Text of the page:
A good online buddy of mine and frequent visitor and commenter on AnotherWindowsBlog, Ankur, has written a blog post at TechEveryTime where I first took notice of Microsoft’s new Bing Desktop utility. This utility has been long in the making. Finally, users will have a chance to dynamically set their desktop wallpaper to match that of Bing’s website. Users have been looking for a way to dynamically do this for quite some time now but there really wasn’t a easy way. In recent versions of Windows, you are allowed to use RSS feeds for desktop wallpapers but again, this was either too confusing for the average user to set up or it didn’t quite work as expected. Microsoft finally released their own RSS wallpaper pack where it would download past Bing wallpapers but for many users, they just wanted to be able to use the current photo/wallpaper of whatever is on Bing’s Search website at that time. Microsoft changes this wallpaper on a daily basis and so it would have been nice for users to have a fresh new wallpaper every day. Well, finally Microsoft has released a utility that allows any users to accomplish this feat but with a caveat. I’ll show you how to get around this and yet still be able to get a new wallpaper a day from Bing!
This new utility from Microsoft is called Bing Desktop and it’s suppose to bring Bing Search to your desktop. Well, that wasn’t hard to figure out did it?! How is suppose to do this? Simple. By plastering a Bing search bar directly on your desktop. Users can now search directly from their desktop by using this Bing search bar. Hardly what I would call innovative. The problem with this search bar is that there is hardly any incentive for users to use it at all! Search queries entered here will immediately open your default web browser. This is the same as if you opened a web browser, went to Bing’s website and entered the same query. I’ve been using Bing as my default search provider for quite some time now and I really like it but this search bar on my desktop is completely useless to me. Worst of all, the search bar is hardly customizable! This simple fact will most likely drive many users insane, especially if all that user wanted was to be able to download a fresh new wallpaper a day using this utility.You can download the Bing Desktop utility from here.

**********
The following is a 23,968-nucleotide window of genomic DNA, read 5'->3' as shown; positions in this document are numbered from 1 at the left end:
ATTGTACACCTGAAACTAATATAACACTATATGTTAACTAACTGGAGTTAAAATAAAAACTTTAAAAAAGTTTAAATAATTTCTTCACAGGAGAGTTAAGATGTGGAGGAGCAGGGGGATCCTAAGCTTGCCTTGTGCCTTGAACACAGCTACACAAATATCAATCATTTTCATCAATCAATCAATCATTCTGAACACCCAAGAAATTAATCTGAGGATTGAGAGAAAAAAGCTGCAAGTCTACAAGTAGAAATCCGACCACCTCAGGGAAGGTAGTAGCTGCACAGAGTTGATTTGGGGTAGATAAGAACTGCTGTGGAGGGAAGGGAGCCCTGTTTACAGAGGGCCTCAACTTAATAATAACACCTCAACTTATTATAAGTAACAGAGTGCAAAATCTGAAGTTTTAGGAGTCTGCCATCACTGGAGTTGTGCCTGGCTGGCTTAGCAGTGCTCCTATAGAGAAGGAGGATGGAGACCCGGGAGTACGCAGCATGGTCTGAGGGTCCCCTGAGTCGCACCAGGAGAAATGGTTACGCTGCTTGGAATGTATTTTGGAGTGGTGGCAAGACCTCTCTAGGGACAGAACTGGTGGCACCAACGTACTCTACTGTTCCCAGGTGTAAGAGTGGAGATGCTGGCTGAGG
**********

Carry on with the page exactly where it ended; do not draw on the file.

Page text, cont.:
There are two positions you can set for the search bar: either smack dead in the center of your desktop or hidden at the top of your screen. With the latter, its not only hidden until you move your mouse cursor over it but you can also slide the search bar left and right. You may initially think that setting it at the top position is the more likely choice until you realize that doing so will cause you to accidentally hover your mouse cursor over the search bar instead of switching to different browser tabs since it sits at the top of your screen. So now you may think OK fine, I’ll just set it in the center position. I won’t get to see it unless I’m on my desktop. Well, that’s true but now you have to be reminded that the Bing Desktop utility is constantly in use because the darn application taskbar icon won’t hide itself! When you set it to the top position, the taskbar icon disappears but for some odd reason, setting it in the center position will not cause the same behavior. The only way to get rid of it is to completely exit the application.
Luckily, there is a very simple way to get our daily Bing wallpaper yet without having to deal with the nasty Bing search bar. Technically, you can stop reading this article right now if you don’t mind manually exiting the Bing Desktop utility each and every time after you have downloaded the wallpaper (Bing sets the wallpaper for you automatically). The good news here is that there is only one new wallpaper a day and so once you’ve downloaded the newest one, you can exit the utility without having to deal with it again until the next day and so on and so on. If this is not to your ideal, then read along!
Simple Batch Job
A batch job is simply a file with command instructions telling the computer what you would like it to do. Each line can be a separate command and the computer will do its best to follow it. For example, activating a batch file can simply have the computer automatically open up a certain program, wait a few seconds and then closing that program. In fact, that is exactly what we will be doing here. Although the instructions seem fairly long, I can assure you that it is in no way complicated at all. If you know how to work with folder directories, you should be good to go.In order for the below to work, you need to configure the Bing Desktop utility so that it does not automatically open upon Windows start up. You can do this by heading into the utility’s setting menu and un-checking the appropriate option as seen here:
For those interested, I’m noting the folder location where Bing Desktop stores the actual wallpaper of the day. This way, you can manually save the wallpaper for other uses.
First you want to open Notepad and copy in the text I’ve written below:
cd “C:Program FilesMicrosoftBingDesktop”
ping 184.108.40.206 -n 1 -w 3000 >NUL
taskkill /IM BingDesktop.exe /f